Free Access
Issue
Mechanics & Industry
Volume 21, Number 3, 2020
Article Number 303
Number of page(s) 15
DOI https://doi.org/10.1051/meca/2020013
Published online 06 April 2020

© AFM, EDP Sciences 2020

1 Introduction

In recent years, use of graphic processor units (GPU) as a parallel processor and an accelerator for scientific calculations has been growing up. This type of parallel processing has found a special place in computational fluid dynamics (CFD). Therefore, many researchers simulate their favorable engineering problems and natural phenomena with the aid of GPUs in order to gain considerable speedups. For instance, in 2012, Tutkun et al. [1] implemented a high-order compact finite difference scheme for the solution of fluid flow problems to run on a GPU using CUDA. They showed that compact-finite-difference schemes on uniform Cartesian meshes for solving the CFD problems can achieve excellent speedup 9x (rough 16.5x). Also, in 2013 and 2014, Esfahanian et al. [2] and Mahmoodi and Esfahanian [3] assessed GPU capabilities for solving hyperbolic equations using high-order Weighted Essentially Non-Oscillatory (WENO) schemes. Their results showed that the speedups are even considerable for a simple GPU and can reach to several hundreds for a more powerful GPU.

However, in many engineering problems, discretizing the governing equations leads to tridiagonal matrices and solving such systems fast enough, is a primary task in CFD. One of the most famous algorithms for dealing with the tridiagonal matrices is the classic Thomas algorithm which is based on the Gauss elimination method. Generally, the classic Thomas algorithm is a sequential algorithm and is not appropriate for parallel computing. To overcome this difficulty, alternative algorithms are suggested such as cyclic reduction (CR) and parallel cyclic reduction (PCR) for parallel processing applications [4].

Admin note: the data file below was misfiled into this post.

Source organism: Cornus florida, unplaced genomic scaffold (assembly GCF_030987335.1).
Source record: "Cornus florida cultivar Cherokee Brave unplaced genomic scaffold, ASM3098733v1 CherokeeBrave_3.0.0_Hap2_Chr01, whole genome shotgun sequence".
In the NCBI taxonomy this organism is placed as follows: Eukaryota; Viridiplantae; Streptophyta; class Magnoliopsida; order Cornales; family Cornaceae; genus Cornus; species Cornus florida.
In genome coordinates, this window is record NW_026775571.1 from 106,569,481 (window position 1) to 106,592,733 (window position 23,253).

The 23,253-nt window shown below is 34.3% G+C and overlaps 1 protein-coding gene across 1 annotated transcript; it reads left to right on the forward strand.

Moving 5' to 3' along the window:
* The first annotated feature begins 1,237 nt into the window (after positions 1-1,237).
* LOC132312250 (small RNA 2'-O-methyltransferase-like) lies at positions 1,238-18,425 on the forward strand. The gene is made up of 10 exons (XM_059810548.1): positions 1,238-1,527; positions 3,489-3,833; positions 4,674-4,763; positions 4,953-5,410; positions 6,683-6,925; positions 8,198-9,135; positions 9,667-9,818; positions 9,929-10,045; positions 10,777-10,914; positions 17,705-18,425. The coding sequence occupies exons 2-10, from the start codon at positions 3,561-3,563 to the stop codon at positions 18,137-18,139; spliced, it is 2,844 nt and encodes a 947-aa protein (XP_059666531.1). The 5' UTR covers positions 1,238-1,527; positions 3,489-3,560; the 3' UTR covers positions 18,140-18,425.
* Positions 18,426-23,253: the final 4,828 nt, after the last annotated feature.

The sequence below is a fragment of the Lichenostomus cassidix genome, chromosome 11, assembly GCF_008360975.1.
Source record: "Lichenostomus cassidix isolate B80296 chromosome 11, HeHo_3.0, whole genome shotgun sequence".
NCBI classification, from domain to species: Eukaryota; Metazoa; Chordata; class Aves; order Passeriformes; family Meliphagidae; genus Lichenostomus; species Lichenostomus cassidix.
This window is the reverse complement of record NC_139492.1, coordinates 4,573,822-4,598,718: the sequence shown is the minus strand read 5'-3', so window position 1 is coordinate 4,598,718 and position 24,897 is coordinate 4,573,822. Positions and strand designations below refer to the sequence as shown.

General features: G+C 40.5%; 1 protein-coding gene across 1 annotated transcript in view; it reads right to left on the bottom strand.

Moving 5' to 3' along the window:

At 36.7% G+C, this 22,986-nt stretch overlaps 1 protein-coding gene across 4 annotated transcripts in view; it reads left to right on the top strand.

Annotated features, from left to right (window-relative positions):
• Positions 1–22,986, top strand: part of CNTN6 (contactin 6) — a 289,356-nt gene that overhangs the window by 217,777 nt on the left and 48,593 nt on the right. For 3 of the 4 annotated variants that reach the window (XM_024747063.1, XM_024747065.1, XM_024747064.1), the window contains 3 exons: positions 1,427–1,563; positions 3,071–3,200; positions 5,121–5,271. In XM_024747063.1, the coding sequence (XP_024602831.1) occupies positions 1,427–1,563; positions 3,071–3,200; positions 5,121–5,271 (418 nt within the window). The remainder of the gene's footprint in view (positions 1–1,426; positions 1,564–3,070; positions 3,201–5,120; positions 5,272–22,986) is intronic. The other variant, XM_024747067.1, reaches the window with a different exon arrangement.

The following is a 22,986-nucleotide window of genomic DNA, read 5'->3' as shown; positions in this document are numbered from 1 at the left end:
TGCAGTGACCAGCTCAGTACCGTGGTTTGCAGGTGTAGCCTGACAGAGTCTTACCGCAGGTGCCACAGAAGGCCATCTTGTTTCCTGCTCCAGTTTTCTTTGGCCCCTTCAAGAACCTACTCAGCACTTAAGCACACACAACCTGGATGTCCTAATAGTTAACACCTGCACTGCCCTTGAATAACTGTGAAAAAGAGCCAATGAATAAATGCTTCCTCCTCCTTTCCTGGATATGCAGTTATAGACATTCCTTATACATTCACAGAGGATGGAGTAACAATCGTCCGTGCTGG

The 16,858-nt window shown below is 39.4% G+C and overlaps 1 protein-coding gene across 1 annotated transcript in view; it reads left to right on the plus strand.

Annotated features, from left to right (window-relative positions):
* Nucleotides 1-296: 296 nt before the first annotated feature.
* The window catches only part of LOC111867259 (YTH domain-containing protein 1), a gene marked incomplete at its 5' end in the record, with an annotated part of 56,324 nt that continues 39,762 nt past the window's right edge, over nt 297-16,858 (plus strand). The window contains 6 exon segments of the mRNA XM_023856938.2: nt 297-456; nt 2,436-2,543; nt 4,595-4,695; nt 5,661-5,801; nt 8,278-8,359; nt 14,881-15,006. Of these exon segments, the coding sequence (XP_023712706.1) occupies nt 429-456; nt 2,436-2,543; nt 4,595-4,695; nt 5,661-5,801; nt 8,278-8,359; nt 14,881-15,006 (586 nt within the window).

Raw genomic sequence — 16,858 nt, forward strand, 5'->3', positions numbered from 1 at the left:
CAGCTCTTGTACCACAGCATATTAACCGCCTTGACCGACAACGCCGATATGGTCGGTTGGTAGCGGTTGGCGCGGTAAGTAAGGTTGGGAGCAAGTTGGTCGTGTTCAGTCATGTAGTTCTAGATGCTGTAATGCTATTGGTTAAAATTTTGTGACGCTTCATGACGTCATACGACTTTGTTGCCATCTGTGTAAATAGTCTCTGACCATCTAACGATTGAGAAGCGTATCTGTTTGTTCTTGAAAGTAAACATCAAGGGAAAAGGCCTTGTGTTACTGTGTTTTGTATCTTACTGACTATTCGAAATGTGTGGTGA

In 2010 Zhang et al. [4] implemented CR and PCR algorithms on a GPU for the first time. Then they introduced a hybrid algorithm by combining CR and PCR algorithms and discussed their efficiency. It should be noted that in order to use CR and PCR algorithms for solving tridiagonal systems, it is necessary to have matrices with the size of 2 n which is a great weakness). In 2010 Egloff [5] used CR method to solve huge systems of equations in partial differential equations and reported 60% decrease in speed because of using global memory. In 2011, Goddek and Strzodka [6] discussed the restriction of the matrix size stored in the shared memory of GPUs. They showed that, consecutive data transferring between shared memory and global memory affects total efficiency of parallel processing. In 2011, Davidson et al. [7] suggested a multi-level algorithm for solving large tridiagonal matrices on a GPU. In order to tackle the problem of the limitation of on-chip shared memory size, they split the systems (matrices) into smaller ones and then solved them on-chip. They gained a 5x speedup against conventional serial algorithms. Kim et al. [8] proposed to break down a problem (having large tridiagonal system of equations) into multiple sub-problems each of which is independent of other and then solve the smaller systems using tiled PCR and thread-level parallel Thomas algorithm (p-Thomas). With this strategy, 8x through 49x speedups were reported. Quesada-Barriuso et al. [9] analyzed the implementation of CR method (as an example of fine-grained parallelism) on GPUs and Bondeli's algorithm (as a coarse-grained example of parallelism) on multi-core CPUs for solving tridiagonal system of equations. They reached to 17.06x speedup for the case of GPU platforms. Also in 2014 Esfahanian et al. [10] simulated flow over an airfoil and a cylinder in two and three dimensions with a modified CR algorithm and they reached to 15.2x speedup in 2D and 20.3x n3D compared to the CPU platform. In 2014 Giles et al. [11] discussed the implementation of one-factor and three-factor PDE models on GPUs for both explicit and implicit time-marching methods. They introduced a non-standard hybrid Thomas/PCR algorithm for solving the tridiagonal systems for the implicit solver. In 2016 Macintosh et al. [12] compared the capability of PCR algorithm implemented on GPUs using OpenCL (Open Computing Language) for solving tridiagonal linear systems. They evaluated these designs in the context of the solver performance, resource efficiency and numerical accuracy. It should be noted that CUDA and OpenCL offer two different interfaces for programming on GPUs. OpenCL is an open standard that can be used to program on CPUs, GPUs, and other devices from different vendors, while CUDA is specific to NVIDIA GPUs. Although OpenCL promises a portable language for GPU programming, its generality may entail a performance penalty [13,14].